When Google searching reviews for this autobiography, one of the first results is www.goodreads.com. This is a website designed to helping readers choose their next book by providing recommendations and users’ reviews. Reviewers on this website are people who simply enjoy reading; they are not trained to review, write, or think about texts the way professional publications do.

Cooper posted a review to www.goodreads.com on December 19, 2015, rating this novel one star and leaving a semi-lengthy review. This reader does not give Diane Von Furstenberg full credit to her success and claims that her former royal husband “helped open doors for her.” At the end of the review, Cooper explains that this autobiography needs “quality editing” to come off “less self-indulgent”.

This is more than just a negative book review, it is a preview of how many people in society criticize and diminish women. This reader is subconsciously finding flaw within Diane Von Furstenberg’s success story. In society, when a man is successful, he is confident, but when a woman talks about her success, she is “self-indulgent”. Cooper does not so much review the book, but instead criticizes Von Furstenberg as a successful woman. By the way this post is written, it is clear that this user has pre-existing views regarding gender roles.

Annasnova, another member of www.goodreads.com, posted a review on November 8, 2015. This style of review is to the point, listing both positive and negative aspects of the autobiography. This user describes the book to be an “Excellent light read”, but feels that some parts feel “a bit unreal”. This review does not include such social bias and focuses more on the content of the autobiography.

This book received mixed reviews, although majority were positive. The reviews posted online by readers varied in length; some were a few sentences and others were a few paragraphs. Being that this book is rooted in feminism, many readers respond with social/gender bias. They are critical of Von Furstenberg and find flaw in her story of success. Glowing editorial reviews provides potential readers with author credibility, while reviews posted by fellow readers are honest and varied.


Connections

Diane Von Furstenberg made a name for herself in our closets and in the fashion world. She is a world class fashion designer and is not often compared to other people or designers due to the success and individuality of her brand. Like many other famous female designers, such as Tory Burch and Stella McCartney, DVF dreamed of becoming a successful business woman.

These three women were destined to change the workplace for women as they conquered the stereotype that women were meant to be housewives and men were the breadwinners. Burch stated, “I was told by many men, particularly, never say say ‘social responsibility’ and ‘buisness’ in the same sentence…that made me more determined” (“15 Iconic Female Designers”).

These iconic designers also worked to build a business off of their creative and unique senses of creativity. Burch, McCartney, and Von Furstenberg share a passion for design and fashion. They all had fought to make their line stand out amongst the rest.

Stella McCartney
Tory Burch

Von Furstenberg earned the public’s attention with her wrap dress, while McCartney incorporated animal fur in clothing items, despite the public’s confrontational views regarding animal abuse. Burch did not have one particular unique dress or item that made it big. Instead, she wanted to focus on achieving a successful clothing company. She wanted her clothing company to be a “mid-century aesthetic softened by a haute-bohemian flair” (“15 Iconic Female Designers”).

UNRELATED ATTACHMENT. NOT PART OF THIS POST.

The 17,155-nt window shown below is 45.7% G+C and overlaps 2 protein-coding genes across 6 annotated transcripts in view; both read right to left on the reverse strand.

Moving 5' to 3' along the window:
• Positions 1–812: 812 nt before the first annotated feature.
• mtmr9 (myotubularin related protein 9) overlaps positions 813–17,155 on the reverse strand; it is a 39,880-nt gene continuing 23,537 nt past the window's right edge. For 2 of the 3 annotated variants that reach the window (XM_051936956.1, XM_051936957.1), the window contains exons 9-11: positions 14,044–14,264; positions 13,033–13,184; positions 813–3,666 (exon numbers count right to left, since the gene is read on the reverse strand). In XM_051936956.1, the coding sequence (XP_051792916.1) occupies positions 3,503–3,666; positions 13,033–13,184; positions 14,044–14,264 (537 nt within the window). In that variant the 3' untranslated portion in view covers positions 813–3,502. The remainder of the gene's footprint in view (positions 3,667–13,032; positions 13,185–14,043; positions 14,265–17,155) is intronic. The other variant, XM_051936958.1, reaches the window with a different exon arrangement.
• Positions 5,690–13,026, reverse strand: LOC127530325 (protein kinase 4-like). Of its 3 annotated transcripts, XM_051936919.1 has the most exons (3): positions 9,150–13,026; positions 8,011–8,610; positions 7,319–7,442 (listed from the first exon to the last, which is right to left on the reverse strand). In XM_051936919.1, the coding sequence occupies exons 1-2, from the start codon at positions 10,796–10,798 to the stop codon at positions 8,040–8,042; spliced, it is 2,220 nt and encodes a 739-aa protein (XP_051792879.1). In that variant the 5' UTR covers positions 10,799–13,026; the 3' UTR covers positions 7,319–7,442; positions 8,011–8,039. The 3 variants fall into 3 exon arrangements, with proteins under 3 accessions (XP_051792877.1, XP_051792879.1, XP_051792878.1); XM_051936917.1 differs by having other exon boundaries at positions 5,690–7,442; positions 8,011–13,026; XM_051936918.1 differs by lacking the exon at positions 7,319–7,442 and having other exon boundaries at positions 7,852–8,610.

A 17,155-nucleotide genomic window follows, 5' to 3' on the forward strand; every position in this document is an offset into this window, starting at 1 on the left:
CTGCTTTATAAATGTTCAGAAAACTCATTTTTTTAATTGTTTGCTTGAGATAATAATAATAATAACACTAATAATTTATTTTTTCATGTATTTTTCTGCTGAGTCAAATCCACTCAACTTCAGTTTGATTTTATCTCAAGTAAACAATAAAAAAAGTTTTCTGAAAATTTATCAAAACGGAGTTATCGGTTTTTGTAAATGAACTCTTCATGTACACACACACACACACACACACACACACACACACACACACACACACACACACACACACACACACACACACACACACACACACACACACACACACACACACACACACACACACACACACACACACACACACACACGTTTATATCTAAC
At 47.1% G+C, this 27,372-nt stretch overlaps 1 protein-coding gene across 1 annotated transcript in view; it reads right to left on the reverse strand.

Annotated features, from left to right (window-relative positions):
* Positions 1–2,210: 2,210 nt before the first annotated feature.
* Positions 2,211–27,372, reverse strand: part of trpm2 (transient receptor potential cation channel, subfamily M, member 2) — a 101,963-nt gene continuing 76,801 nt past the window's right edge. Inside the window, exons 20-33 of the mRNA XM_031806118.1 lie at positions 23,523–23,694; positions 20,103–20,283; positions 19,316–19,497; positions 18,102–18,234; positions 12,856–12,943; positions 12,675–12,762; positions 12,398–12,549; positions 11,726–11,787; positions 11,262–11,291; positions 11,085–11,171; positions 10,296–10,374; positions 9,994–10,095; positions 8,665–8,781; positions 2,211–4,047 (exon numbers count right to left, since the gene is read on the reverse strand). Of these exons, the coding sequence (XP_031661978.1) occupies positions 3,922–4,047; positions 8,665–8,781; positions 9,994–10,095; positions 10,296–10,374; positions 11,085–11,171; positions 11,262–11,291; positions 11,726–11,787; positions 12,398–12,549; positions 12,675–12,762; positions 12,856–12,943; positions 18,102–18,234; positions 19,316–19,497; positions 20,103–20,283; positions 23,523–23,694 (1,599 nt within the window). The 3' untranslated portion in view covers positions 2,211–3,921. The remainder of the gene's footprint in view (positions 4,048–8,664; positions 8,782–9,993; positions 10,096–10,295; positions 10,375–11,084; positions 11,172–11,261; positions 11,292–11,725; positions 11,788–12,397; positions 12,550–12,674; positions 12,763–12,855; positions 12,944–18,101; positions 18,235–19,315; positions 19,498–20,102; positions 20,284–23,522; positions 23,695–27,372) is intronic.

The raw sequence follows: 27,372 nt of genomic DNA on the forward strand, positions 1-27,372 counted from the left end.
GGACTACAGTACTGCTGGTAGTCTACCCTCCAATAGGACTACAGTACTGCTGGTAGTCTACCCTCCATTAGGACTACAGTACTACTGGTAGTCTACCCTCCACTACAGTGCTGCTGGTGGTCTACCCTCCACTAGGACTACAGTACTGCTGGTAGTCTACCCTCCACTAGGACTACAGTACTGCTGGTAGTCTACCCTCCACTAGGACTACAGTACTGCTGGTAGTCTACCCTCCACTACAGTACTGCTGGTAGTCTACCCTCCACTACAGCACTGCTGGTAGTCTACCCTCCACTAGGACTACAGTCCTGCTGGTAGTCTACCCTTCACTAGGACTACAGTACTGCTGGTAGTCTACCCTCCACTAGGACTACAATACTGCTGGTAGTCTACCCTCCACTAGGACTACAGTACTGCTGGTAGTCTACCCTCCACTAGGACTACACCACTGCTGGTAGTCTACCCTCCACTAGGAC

Being that the business industry is predominately male, all three of these female designers experienced what it means to be a woman in the work place and what it is like to achieve great success, despite other’s doubts.

After experiencing the gender biases in the work place, Von Furstenberg used her platform to encourage women. She insisted, “…fight for our rights, but to do it with dignity-not whining, not crying. Since we are stronger than men, we shouldn’t be afraid of our own strength” (“15 Iconic Female Designers”). Similarly, McCartney preached in an interview saying, “It’s time for women to see that they have a lot of power” (Stella McCartney Interview).

While all women experience some sort of gender stereotype in their lifetime, sometimes it takes a powerful name, and more importantly, a powerful woman to reassure women how strong they are.

When purchasing a book on Amazon.com, readers can see other books that similar readers are viewing online. Customers who read The Woman I Wanted to Be by Diane Von Furstenberg also viewed Twenty-Two: Letters to a Young Woman Searching for Meaning by Allison Trowbridge, Diane Von Furstenberg: A Life Unwrapped by Gioia Diliberto, and Not That Kind of Girl: A Young Woman Tells You What She’s “Learned” by Lena Dunham.  These three books share similar ideas and themes to The Woman I Wanted to Be.

Twenty-Two: Letters to a Young Woman Searching for Meaning shares the same topic of becoming a strong independent woman. Diane Von Furstenberg: A Life Unwrapped is a biography of Diane Von Furstenberg’s life. This book is not a personal memoir like The Woman I Wanted to Be, but it tells a similar success story of the fashion designer. Not That Kind of Girl: A Young Woman Tells You What She’s “Learned” is an autobiography written by actor and comedian, Lena Dunham. This is a feminist inspired novel written by another famous woman. 

These three listed books break-down connections made in content, format, and theme. This book is comparable to other inspirational stories about girls growing up to be their own versions of a strong women. All of these books aim to encourage girls and women to be the best version of themselves despite sexist notions engrained in our society.


Works Cited